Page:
In years past this has been a no-win situation for the Yankees. They have long been the kings of this city and would never gain any real advantage from taking a series from the Mets. Even when the Mets have won this series in recent years it has garnered no real significance. Sure, it’s nice to beat the Yankees but no one really cares when you’re playing meaningless games by the middle of August.
This year feels different. The Mets, and their fans, have been quite vocal in pronouncing 2015 as the year they take New York back. This is the first time that I can ever remember the Yankees coming into the subway series with a little chip on their shoulder. I have a REALLY hard time saying any team with a payroll well north of $200 million is ever an underdog, but it sure feels that way. For the Mets, if they really want to surpass the Yankees as the toast of the town – it starts by sending a message this weekend.
Yesterday I received the type of news that you know will one day come, but refuse to accept it will actually happen – my grandfather, or pop-pop as I knew him, had passed away. I found myself thinking about the times we had spent together, as I’m sure many of you have done yourself after losing a loved one, and baseball kept coming to mind.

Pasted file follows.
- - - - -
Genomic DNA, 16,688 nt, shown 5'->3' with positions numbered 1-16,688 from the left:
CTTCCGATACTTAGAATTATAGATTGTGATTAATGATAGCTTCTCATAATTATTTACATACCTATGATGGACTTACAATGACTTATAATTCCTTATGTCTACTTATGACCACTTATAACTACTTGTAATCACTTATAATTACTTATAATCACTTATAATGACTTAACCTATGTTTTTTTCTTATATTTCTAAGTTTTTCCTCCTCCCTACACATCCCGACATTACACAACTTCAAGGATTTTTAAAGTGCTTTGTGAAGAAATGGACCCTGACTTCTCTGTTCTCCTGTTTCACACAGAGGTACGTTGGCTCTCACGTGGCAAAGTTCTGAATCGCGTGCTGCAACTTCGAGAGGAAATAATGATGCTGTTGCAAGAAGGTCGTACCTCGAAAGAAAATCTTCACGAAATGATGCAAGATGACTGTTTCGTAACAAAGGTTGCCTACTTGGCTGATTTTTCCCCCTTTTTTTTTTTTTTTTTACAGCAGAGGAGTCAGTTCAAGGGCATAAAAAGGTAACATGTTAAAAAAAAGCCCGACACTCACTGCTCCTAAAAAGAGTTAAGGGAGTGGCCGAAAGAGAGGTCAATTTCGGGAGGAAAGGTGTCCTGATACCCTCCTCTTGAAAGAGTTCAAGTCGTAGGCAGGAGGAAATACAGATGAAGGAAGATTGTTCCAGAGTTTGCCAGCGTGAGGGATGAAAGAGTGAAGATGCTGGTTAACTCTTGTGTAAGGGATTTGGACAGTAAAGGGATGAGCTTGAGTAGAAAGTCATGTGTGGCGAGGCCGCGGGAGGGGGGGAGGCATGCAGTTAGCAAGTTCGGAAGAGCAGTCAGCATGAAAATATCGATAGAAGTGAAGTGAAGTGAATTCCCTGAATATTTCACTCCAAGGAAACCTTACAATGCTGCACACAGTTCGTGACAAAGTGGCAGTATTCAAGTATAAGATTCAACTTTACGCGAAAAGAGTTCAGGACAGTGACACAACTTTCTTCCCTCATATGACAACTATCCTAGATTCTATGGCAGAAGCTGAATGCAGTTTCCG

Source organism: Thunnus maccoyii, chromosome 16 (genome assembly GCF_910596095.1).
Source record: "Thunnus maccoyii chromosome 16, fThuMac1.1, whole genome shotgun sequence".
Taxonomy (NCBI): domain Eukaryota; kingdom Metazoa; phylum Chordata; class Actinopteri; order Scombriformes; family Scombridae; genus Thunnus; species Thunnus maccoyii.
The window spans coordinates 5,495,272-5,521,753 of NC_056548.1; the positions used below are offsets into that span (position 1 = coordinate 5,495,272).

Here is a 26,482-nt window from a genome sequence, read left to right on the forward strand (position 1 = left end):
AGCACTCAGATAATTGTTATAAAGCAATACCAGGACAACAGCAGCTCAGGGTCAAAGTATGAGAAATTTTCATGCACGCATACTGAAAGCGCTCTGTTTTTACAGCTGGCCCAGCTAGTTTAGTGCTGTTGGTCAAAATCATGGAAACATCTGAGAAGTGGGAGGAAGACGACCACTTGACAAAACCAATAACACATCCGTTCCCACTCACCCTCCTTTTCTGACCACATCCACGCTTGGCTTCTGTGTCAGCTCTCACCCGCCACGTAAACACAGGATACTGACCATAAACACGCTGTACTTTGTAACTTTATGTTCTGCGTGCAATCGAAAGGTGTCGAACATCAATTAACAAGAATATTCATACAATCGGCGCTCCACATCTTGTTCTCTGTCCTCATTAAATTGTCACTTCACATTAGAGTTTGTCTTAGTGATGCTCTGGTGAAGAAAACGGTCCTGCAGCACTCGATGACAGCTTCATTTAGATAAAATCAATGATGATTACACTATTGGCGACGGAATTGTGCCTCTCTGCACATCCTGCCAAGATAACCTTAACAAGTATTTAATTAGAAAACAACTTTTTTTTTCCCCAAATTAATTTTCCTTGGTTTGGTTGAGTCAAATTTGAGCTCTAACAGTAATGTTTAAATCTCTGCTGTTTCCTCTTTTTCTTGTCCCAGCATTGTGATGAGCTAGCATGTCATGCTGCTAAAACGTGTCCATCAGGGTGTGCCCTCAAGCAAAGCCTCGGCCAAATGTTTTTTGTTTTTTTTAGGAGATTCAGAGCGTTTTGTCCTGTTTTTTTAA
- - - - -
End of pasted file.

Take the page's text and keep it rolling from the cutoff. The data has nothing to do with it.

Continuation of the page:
If you couldn’t tell by the fact that you’re reading this on a blog dedicated to the game – I love baseball, and my grandfather had something to do with that. I am admittedly a die-hard Mets fan. A major reason, and possibly the sole reason, I still follow the Yankees so closely and decided to make a NY baseball blog is because of my grandparents (mother’s side). I might be writing this due to the recent passing of my grandfather, but my grandmother, who passed away about eight years ago herself, had just as much to do with my love for the game. They were the biggest Yankees fans I’ve ever met. I know, everyone says that about their grandparents when it comes to the Yankees, but I truly mean that statement.